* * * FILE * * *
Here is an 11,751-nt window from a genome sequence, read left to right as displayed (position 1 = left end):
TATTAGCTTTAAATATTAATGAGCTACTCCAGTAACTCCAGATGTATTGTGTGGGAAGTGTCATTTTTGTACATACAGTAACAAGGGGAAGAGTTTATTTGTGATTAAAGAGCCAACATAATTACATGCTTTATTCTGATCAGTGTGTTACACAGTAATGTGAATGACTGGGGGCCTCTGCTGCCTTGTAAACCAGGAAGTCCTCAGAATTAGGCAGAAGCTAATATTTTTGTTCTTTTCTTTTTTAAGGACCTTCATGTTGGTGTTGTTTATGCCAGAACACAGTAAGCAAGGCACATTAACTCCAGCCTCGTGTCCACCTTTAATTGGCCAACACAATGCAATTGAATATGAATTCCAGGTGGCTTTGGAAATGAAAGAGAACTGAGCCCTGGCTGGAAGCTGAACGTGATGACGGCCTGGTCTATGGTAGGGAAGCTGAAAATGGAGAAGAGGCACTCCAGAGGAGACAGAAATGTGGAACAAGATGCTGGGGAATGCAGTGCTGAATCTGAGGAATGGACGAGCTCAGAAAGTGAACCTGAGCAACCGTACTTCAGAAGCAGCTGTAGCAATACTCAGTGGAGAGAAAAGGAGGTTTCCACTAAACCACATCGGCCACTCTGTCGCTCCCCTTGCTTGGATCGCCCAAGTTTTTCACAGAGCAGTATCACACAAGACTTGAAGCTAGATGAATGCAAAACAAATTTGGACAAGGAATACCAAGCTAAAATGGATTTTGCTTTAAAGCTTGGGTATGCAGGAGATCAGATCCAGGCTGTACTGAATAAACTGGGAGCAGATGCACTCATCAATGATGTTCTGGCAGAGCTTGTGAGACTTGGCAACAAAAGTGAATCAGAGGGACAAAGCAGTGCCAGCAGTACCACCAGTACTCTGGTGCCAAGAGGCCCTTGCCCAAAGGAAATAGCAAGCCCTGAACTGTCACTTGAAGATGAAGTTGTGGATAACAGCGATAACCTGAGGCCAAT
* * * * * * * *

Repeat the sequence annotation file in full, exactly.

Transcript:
Here is an 11,751-nt window from a genome sequence, read left to right as displayed (position 1 = left end):
TATTAGCTTTAAATATTAATGAGCTACTCCAGTAACTCCAGATGTATTGTGTGGGAAGTGTCATTTTTGTACATACAGTAACAAGGGGAAGAGTTTATTTGTGATTAAAGAGCCAACATAATTACATGCTTTATTCTGATCAGTGTGTTACACAGTAATGTGAATGACTGGGGGCCTCTGCTGCCTTGTAAACCAGGAAGTCCTCAGAATTAGGCAGAAGCTAATATTTTTGTTCTTTTCTTTTTTAAGGACCTTCATGTTGGTGTTGTTTATGCCAGAACACAGTAAGCAAGGCACATTAACTCCAGCCTCGTGTCCACCTTTAATTGGCCAACACAATGCAATTGAATATGAATTCCAGGTGGCTTTGGAAATGAAAGAGAACTGAGCCCTGGCTGGAAGCTGAACGTGATGACGGCCTGGTCTATGGTAGGGAAGCTGAAAATGGAGAAGAGGCACTCCAGAGGAGACAGAAATGTGGAACAAGATGCTGGGGAATGCAGTGCTGAATCTGAGGAATGGACGAGCTCAGAAAGTGAACCTGAGCAACCGTACTTCAGAAGCAGCTGTAGCAATACTCAGTGGAGAGAAAAGGAGGTTTCCACTAAACCACATCGGCCACTCTGTCGCTCCCCTTGCTTGGATCGCCCAAGTTTTTCACAGAGCAGTATCACACAAGACTTGAAGCTAGATGAATGCAAAACAAATTTGGACAAGGAATACCAAGCTAAAATGGATTTTGCTTTAAAGCTTGGGTATGCAGGAGATCAGATCCAGGCTGTACTGAATAAACTGGGAGCAGATGCACTCATCAATGATGTTCTGGCAGAGCTTGTGAGACTTGGCAACAAAAGTGAATCAGAGGGACAAAGCAGTGCCAGCAGTACCACCAGTACTCTGGTGCCAAGAGGCCCTTGCCCAAAGGAAATAGCAAGCCCTGAACTGTCACTTGAAGATGAAGTTGTGGATAACAGCGATAACCTGAGGCCAAT